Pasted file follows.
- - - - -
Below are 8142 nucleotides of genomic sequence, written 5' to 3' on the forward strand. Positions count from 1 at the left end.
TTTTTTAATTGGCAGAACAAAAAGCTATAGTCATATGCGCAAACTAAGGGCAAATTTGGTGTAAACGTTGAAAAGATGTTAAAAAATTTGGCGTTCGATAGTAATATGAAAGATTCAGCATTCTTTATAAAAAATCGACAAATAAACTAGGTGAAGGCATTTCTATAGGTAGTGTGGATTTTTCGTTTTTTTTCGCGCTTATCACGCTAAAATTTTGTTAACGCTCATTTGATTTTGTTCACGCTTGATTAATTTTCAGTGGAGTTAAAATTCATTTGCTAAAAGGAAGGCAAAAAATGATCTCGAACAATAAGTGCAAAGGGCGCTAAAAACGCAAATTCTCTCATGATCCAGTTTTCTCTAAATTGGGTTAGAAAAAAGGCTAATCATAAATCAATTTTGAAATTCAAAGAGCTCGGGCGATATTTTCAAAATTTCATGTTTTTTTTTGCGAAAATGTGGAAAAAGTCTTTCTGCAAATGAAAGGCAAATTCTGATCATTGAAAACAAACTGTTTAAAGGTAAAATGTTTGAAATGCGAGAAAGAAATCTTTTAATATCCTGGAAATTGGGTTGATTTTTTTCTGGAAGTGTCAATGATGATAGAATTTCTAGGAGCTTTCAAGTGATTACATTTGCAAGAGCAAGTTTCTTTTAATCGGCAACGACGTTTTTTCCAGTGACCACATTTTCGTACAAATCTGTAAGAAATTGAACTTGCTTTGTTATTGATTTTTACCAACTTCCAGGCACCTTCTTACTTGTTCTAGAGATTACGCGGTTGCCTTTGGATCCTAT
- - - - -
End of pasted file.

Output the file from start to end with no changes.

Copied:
Below are 8142 nucleotides of genomic sequence, written 5' to 3' on the forward strand. Positions count from 1 at the left end.
TTTTTTAATTGGCAGAACAAAAAGCTATAGTCATATGCGCAAACTAAGGGCAAATTTGGTGTAAACGTTGAAAAGATGTTAAAAAATTTGGCGTTCGATAGTAATATGAAAGATTCAGCATTCTTTATAAAAAATCGACAAATAAACTAGGTGAAGGCATTTCTATAGGTAGTGTGGATTTTTCGTTTTTTTTCGCGCTTATCACGCTAAAATTTTGTTAACGCTCATTTGATTTTGTTCACGCTTGATTAATTTTCAGTGGAGTTAAAATTCATTTGCTAAAAGGAAGGCAAAAAATGATCTCGAACAATAAGTGCAAAGGGCGCTAAAAACGCAAATTCTCTCATGATCCAGTTTTCTCTAAATTGGGTTAGAAAAAAGGCTAATCATAAATCAATTTTGAAATTCAAAGAGCTCGGGCGATATTTTCAAAATTTCATGTTTTTTTTTGCGAAAATGTGGAAAAAGTCTTTCTGCAAATGAAAGGCAAATTCTGATCATTGAAAACAAACTGTTTAAAGGTAAAATGTTTGAAATGCGAGAAAGAAATCTTTTAATATCCTGGAAATTGGGTTGATTTTTTTCTGGAAGTGTCAATGATGATAGAATTTCTAGGAGCTTTCAAGTGATTACATTTGCAAGAGCAAGTTTCTTTTAATCGGCAACGACGTTTTTTCCAGTGACCACATTTTCGTACAAATCTGTAAGAAATTGAACTTGCTTTGTTATTGATTTTTACCAACTTCCAGGCACCTTCTTACTTGTTCTAGAGATTACGCGGTTGCCTTTGGATCCTAT